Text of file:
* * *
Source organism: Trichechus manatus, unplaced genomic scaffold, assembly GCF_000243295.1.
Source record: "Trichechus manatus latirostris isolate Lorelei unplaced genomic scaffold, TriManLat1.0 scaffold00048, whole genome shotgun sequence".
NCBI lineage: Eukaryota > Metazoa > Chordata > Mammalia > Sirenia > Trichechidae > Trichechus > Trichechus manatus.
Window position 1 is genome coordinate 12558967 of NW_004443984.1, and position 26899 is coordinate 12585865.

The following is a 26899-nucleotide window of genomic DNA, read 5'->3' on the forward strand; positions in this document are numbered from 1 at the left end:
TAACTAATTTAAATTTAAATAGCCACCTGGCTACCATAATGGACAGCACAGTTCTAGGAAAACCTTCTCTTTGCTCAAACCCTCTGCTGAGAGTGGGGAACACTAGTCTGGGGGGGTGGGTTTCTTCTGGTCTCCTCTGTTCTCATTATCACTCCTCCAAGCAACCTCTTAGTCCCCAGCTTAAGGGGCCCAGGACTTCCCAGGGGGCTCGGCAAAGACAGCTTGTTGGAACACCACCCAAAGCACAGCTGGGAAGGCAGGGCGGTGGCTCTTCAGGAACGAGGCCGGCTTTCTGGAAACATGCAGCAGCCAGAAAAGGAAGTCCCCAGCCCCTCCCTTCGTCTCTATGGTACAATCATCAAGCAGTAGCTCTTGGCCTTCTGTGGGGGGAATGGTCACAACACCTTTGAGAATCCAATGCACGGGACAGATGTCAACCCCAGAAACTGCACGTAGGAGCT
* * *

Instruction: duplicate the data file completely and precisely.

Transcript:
Source organism: Trichechus manatus, unplaced genomic scaffold, assembly GCF_000243295.1.
Source record: "Trichechus manatus latirostris isolate Lorelei unplaced genomic scaffold, TriManLat1.0 scaffold00048, whole genome shotgun sequence".
NCBI lineage: Eukaryota > Metazoa > Chordata > Mammalia > Sirenia > Trichechidae > Trichechus > Trichechus manatus.
Window position 1 is genome coordinate 12558967 of NW_004443984.1, and position 26899 is coordinate 12585865.

The following is a 26899-nucleotide window of genomic DNA, read 5'->3' on the forward strand; positions in this document are numbered from 1 at the left end:
TAACTAATTTAAATTTAAATAGCCACCTGGCTACCATAATGGACAGCACAGTTCTAGGAAAACCTTCTCTTTGCTCAAACCCTCTGCTGAGAGTGGGGAACACTAGTCTGGGGGGGTGGGTTTCTTCTGGTCTCCTCTGTTCTCATTATCACTCCTCCAAGCAACCTCTTAGTCCCCAGCTTAAGGGGCCCAGGACTTCCCAGGGGGCTCGGCAAAGACAGCTTGTTGGAACACCACCCAAAGCACAGCTGGGAAGGCAGGGCGGTGGCTCTTCAGGAACGAGGCCGGCTTTCTGGAAACATGCAGCAGCCAGAAAAGGAAGTCCCCAGCCCCTCCCTTCGTCTCTATGGTACAATCATCAAGCAGTAGCTCTTGGCCTTCTGTGGGGGGAATGGTCACAACACCTTTGAGAATCCAATGCACGGGACAGATGTCAACCCCAGAAACTGCACGTAGGAGCT